Microbiological safety of milk and processing and consumption behaviour in pastoral areas in southern Ethiopia | Land Portal

Informations sur la ressource

Date of publication: 
septembre 2016
Resource Language: 
ISBN / Resource ID: 
handle:10568/76997
License of the resource: 

The objective of the present study was to assess the behaviour of people in milk

production and consumption using qualitative methods. Further, the study involved

the microbiological quality and safety assessment of milk and traditional dairy

products along milk value chains. The investigation involved largely women given

that women are customarily involved in milk handling and processing. Individual

semi-structured interviews, focus group discussions, and observations were used to

(1) document milk production and processing practices, (2) assess perception on

quality and safety of milk including perceived criteria for good milk, (3) assess

awareness on milkborne diseases, and (4) evaluate milk boiling practices. The

interviews and discussions were documented using field note and audio recording

which later were transcribed and analysed by identifying the themes. For the

microbiological assessment, a total of 203 samples: 145 pooled milk, 40 directly from

udder and 18 ititu (fermented whole milk curd with whey removed) were analysed for

E. coli count and selected pathogens (E. coli O157:H7, Listeria spp. and

Staphylococcus aureus). The result showed that cow milk is processed into different

products such as ititu, butter milk, butter and ghee. Goat milk is either directly

consumed by children during herding or added to tea instead of further processing.

Camel milk production is practiced only in some villages and appreciated for its larger

volume especially during dry season and widely consumed and marketed fresh. Most

of the respondents stated that humans cannot get disease from milk consumption

and boiling of fresh milk is not a common practice in the area because people believe

that “vitamin is destroyed when boiled” and “boiled milk is considered as dead”. On

the other hand, milk is usually consumed with tea by adding the milk into hot boiled

and filtered tea. Women mentioned smoking as a way to ensure quality, shelf life and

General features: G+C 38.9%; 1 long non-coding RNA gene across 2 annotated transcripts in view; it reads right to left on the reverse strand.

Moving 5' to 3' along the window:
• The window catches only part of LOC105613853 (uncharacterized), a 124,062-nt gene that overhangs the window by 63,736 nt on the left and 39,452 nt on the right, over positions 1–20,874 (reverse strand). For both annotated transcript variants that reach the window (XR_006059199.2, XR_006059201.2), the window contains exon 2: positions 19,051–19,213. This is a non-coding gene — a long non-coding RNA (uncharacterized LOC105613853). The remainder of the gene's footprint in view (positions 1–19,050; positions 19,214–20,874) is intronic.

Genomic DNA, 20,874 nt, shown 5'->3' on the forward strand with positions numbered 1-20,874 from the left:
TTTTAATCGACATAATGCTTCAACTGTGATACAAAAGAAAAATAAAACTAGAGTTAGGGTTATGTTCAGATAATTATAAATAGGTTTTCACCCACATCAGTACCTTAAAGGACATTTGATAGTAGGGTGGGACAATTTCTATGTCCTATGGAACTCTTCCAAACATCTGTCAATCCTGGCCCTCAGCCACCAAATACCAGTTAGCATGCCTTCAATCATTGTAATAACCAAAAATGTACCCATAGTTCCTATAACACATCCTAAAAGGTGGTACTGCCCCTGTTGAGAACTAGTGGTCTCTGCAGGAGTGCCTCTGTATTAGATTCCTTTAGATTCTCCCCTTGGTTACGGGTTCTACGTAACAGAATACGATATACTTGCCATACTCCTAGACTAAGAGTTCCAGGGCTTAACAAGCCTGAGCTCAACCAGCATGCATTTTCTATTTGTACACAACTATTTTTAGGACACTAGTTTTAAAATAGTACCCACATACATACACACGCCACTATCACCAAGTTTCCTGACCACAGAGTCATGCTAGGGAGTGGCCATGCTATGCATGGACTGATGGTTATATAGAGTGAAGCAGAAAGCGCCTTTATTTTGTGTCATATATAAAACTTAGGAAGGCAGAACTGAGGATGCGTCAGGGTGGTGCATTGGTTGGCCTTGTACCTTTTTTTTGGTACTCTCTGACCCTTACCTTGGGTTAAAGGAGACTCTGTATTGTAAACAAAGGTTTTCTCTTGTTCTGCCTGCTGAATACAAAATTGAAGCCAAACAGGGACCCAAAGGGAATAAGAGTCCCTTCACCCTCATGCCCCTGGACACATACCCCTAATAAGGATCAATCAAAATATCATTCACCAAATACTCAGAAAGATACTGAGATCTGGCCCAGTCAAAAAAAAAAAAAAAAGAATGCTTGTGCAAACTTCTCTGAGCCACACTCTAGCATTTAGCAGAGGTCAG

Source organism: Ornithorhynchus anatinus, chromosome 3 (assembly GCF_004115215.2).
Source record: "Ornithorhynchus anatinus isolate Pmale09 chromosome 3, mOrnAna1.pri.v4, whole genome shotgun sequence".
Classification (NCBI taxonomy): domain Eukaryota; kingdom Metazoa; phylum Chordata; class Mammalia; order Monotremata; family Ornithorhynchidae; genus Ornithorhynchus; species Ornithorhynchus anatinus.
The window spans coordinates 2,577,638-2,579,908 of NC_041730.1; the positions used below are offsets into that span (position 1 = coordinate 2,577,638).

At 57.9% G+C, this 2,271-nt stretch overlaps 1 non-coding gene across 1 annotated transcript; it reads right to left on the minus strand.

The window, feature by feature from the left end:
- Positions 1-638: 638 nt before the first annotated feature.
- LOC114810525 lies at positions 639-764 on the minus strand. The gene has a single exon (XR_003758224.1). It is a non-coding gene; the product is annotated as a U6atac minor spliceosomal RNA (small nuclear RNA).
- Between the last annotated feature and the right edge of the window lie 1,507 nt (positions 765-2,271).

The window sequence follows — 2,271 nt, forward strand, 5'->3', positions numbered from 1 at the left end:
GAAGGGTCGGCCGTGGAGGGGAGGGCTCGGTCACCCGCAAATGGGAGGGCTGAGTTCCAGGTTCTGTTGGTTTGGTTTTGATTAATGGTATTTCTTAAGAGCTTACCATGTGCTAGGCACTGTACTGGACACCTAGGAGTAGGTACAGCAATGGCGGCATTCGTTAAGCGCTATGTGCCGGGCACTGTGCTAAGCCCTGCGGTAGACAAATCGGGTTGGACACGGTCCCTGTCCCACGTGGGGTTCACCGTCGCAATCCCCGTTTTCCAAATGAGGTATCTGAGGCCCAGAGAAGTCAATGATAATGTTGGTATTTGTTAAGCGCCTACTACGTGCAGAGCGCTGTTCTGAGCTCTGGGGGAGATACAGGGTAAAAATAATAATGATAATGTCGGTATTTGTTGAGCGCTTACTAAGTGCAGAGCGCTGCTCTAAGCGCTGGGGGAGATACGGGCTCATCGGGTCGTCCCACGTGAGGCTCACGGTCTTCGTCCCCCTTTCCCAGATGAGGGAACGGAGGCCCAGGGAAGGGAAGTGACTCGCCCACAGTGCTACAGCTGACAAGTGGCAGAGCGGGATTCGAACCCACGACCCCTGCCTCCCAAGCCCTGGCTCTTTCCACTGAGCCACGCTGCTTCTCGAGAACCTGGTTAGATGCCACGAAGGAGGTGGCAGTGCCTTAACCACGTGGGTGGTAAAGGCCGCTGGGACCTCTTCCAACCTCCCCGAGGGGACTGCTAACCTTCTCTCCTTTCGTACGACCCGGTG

safety of milk and traditionally produced dairy products. However, observation of milk

handling and processing practice revealed apparent unhygienic conditions. E. coli

was detected in 51.7% of the analysed samples with a mean count of 5x105 CFU/ml.

The study also revealed that 2.5%, 10.8% and 1.5% of the samples harbour E. coli

O157:H7, Staphylococcus aureus and Listeria spp., respectively. Thus the findings of

this study highlight the need to promote hygienic practises and measuring the effect

of these. In addition there is a need to closely engage with local communities to

improve their understanding on milk safety risks and thus to facilitate a change in

practices.

Auteurs et éditeurs

Author(s), editor(s), contributor(s): 
Amenu, K. Szonyi, B. Wieland, Barbara Grace, Delia
Corporate Author(s): 
Hawassa University logo

Hawassa university is a public university in Ethiopia.

Hawassa University (or HU) was established at Hawassa in April 2000. Since 1976 the colleges of HU had been operational starting with the College of Agriculture. The university was formed by merging three colleges in southern Ethiopia: Awassa College of Agriculture, Wondogenet College of Forestry and Dilla College of Teacher Education and Health Sciences.

Source: Wikipedia (consulted d.d. October 12th 2017)

Publisher(s): 
Hawassa University logo

Hawassa university is a public university in Ethiopia.

Hawassa University (or HU) was established at Hawassa in April 2000. Since 1976 the colleges of HU had been operational starting with the College of Agriculture. The university was formed by merging three colleges in southern Ethiopia: Awassa College of Agriculture, Wondogenet College of Forestry and Dilla College of Teacher Education and Health Sciences.

Source: Wikipedia (consulted d.d. October 12th 2017)

Fournisseur de données

CGIAR (CGIAR)

CGIAR is the only worldwide partnership addressing agricultural research for development, whose work contributes to the global effort to tackle poverty, hunger and major nutrition imbalances, and environmental degradation.

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